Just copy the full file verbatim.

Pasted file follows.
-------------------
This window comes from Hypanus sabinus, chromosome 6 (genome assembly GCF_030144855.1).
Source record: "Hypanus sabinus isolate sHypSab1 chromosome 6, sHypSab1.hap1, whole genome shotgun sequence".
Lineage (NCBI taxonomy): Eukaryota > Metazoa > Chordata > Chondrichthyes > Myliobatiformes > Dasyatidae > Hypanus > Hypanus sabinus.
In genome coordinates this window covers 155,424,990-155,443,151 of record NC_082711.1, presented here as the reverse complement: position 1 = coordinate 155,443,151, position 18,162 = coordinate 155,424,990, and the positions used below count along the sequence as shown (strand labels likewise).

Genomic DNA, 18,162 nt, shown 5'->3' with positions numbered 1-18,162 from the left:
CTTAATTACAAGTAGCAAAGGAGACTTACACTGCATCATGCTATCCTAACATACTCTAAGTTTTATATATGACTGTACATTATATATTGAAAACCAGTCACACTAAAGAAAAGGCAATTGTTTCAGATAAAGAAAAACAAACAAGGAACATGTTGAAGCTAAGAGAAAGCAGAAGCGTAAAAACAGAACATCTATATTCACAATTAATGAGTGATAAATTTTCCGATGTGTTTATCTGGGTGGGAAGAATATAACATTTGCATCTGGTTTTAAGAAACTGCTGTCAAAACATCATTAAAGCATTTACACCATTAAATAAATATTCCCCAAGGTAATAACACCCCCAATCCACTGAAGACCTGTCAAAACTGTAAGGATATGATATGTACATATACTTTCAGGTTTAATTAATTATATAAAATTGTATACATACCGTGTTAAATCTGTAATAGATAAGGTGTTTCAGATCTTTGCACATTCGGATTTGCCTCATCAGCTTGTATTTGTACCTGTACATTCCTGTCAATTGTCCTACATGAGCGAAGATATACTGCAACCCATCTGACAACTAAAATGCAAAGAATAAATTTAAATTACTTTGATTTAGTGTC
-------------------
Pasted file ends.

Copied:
This window comes from Hypanus sabinus, chromosome 6 (genome assembly GCF_030144855.1).
Source record: "Hypanus sabinus isolate sHypSab1 chromosome 6, sHypSab1.hap1, whole genome shotgun sequence".
Lineage (NCBI taxonomy): Eukaryota > Metazoa > Chordata > Chondrichthyes > Myliobatiformes > Dasyatidae > Hypanus > Hypanus sabinus.
In genome coordinates this window covers 155,424,990-155,443,151 of record NC_082711.1, presented here as the reverse complement: position 1 = coordinate 155,443,151, position 18,162 = coordinate 155,424,990, and the positions used below count along the sequence as shown (strand labels likewise).

Genomic DNA, 18,162 nt, shown 5'->3' with positions numbered 1-18,162 from the left:
CTTAATTACAAGTAGCAAAGGAGACTTACACTGCATCATGCTATCCTAACATACTCTAAGTTTTATATATGACTGTACATTATATATTGAAAACCAGTCACACTAAAGAAAAGGCAATTGTTTCAGATAAAGAAAAACAAACAAGGAACATGTTGAAGCTAAGAGAAAGCAGAAGCGTAAAAACAGAACATCTATATTCACAATTAATGAGTGATAAATTTTCCGATGTGTTTATCTGGGTGGGAAGAATATAACATTTGCATCTGGTTTTAAGAAACTGCTGTCAAAACATCATTAAAGCATTTACACCATTAAATAAATATTCCCCAAGGTAATAACACCCCCAATCCACTGAAGACCTGTCAAAACTGTAAGGATATGATATGTACATATACTTTCAGGTTTAATTAATTATATAAAATTGTATACATACCGTGTTAAATCTGTAATAGATAAGGTGTTTCAGATCTTTGCACATTCGGATTTGCCTCATCAGCTTGTATTTGTACCTGTACATTCCTGTCAATTGTCCTACATGAGCGAAGATATACTGCAACCCATCTGACAACTAAAATGCAAAGAATAAATTTAAATTACTTTGATTTAGTGTC